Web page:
In Merchants of Virtue Jacob and Jeanne are known as Huguenots. You may or may not have heard the term before. Either way, if you’ve read the book then you’ll know that a Huguenot is really another way of saying French Protestant. Without going into the details of how the word came about, I thought I’d jot down a few lines for those who hadn’t heard of the term before.
As I say, Huguenot simply designates a French Protestant who, incidentally, tended to be among the well-heeled and highly skilled classes in France. But when the French catholic king banned Protestantism in the late 17th century Huguenots had three choices for their future: abandon their faith, go to prison or escape.
The first “refugees”
Those who managed to flee persecution took with them their technical expertise as merchants, silk weavers, clock makers, silversmiths, doctors and lawyers to Germany, Switzerland, Belgium, Holland, England and the Americas where they found refuge. The word refugee (refugié in French) comes from those times.
These countries of adoption greatly benefited from the influx of hundreds of thousands of French refugees often whose only baggage was their know-how and expertise. Holland received much of the intellectual and commercial flower of the French Protestants. For example, the municipal records of Haarlem state that the exiles reached there “in a sorely destitute state, lacking the means of life, and in no wise able to sustain their families.”
Spreading Huguenot know-how
But they did not require town help or support for very long. Their woollen manufacture increased till the town became too small for them, and they built the Nieuwe Stad (new city). Besides cloth, druggets, and such woollen stuffs, they introduced into Haarlem a variety of silk product, velvet, plush, and the like, which, though coarser than the original manufactures at Lyons, Tours and Paris, were long in great demand abroad because cheaper[i].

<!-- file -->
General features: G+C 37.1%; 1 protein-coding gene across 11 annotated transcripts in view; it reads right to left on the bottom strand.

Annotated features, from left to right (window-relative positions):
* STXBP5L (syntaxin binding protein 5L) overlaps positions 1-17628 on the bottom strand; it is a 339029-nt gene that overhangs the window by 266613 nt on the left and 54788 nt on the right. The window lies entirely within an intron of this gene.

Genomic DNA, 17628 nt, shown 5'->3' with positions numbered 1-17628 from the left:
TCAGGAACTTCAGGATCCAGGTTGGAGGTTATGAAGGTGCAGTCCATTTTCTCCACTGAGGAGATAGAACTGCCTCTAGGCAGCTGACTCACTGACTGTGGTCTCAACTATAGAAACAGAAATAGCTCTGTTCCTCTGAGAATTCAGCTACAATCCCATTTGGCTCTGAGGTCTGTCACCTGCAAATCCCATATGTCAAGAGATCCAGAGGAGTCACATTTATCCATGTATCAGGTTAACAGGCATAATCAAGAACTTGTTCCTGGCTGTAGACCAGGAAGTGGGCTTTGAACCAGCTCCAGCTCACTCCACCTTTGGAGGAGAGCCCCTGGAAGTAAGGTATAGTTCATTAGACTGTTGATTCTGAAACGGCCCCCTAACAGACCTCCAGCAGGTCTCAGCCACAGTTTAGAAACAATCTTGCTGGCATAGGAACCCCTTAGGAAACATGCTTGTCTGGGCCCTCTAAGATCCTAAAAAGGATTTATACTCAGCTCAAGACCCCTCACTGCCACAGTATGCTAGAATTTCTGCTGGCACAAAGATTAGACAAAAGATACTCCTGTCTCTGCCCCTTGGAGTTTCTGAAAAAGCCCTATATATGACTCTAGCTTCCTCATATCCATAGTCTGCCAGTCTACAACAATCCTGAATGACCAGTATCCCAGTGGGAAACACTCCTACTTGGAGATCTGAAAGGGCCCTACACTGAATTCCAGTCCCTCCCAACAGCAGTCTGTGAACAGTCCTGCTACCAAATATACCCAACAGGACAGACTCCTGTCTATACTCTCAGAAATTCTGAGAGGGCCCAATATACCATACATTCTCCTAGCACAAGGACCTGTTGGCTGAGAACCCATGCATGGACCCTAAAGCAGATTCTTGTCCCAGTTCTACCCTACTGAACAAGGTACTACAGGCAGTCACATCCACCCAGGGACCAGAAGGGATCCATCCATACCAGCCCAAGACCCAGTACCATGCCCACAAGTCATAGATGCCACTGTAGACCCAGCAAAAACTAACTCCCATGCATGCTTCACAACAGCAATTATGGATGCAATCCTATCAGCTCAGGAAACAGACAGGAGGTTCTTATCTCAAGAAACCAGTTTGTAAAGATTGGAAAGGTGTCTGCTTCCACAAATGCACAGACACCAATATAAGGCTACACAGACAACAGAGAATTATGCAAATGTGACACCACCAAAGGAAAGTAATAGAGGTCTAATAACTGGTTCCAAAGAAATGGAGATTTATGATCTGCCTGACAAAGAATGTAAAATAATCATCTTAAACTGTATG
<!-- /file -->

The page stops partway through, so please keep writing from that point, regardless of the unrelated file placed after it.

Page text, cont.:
Huguenots in their thousands found refuge across the Channel in England where their weaving skills greatly improved English cloth-making quality and production. Spitalfields in London became one of the great centres of silk production. With such a boost in textile expertise no wonder Britain was able to lead the industrial revolution a century later!
In many cases Huguenots form the missing piece of the puzzle of our collective and individual identity. Although they have been largely overlooked in today’s history books, they have nonetheless given us many great men and women right up to our modern times, from President Roosevelt to John D. Rockefeller, and from Joan Crawford and Sir Laurence Olivier to Judy Garland, to name but a few. And did you know that Paul Revere was of Huguenot ancestry?
Know any others?
But maybe the greatest legacy they have passed down is their determination to keep their faith and convictions in adversity and against all the odds—not to mention their undying love of democracy and tolerance.
Co-founders of New York
It is a little remembered fact that Huguenots helped found great cities such as New Amsterdam later to become New York. Infact, a child of Huguenot parents was born in 1614 in the New Netherlands colony making it the first male to be born of European parentage in North America. His name was Jean Vigné.
And did you know that Huguenots were among the first European settlers to establish a permanent settlement on Staten Island? New Rochelle on Manhattan was also founded by Huguenots most of whom had fled La Rochelle located on the west coast of France.
So, it’ll come as no great surprise to you that book three of my trilogy will be titled LAND OF HOPE, which I’m writing at the moment.
Or you can just pick up Voyage of Malice right here.
[i] Reference from The French Blood In America by Lucian J. Fosdick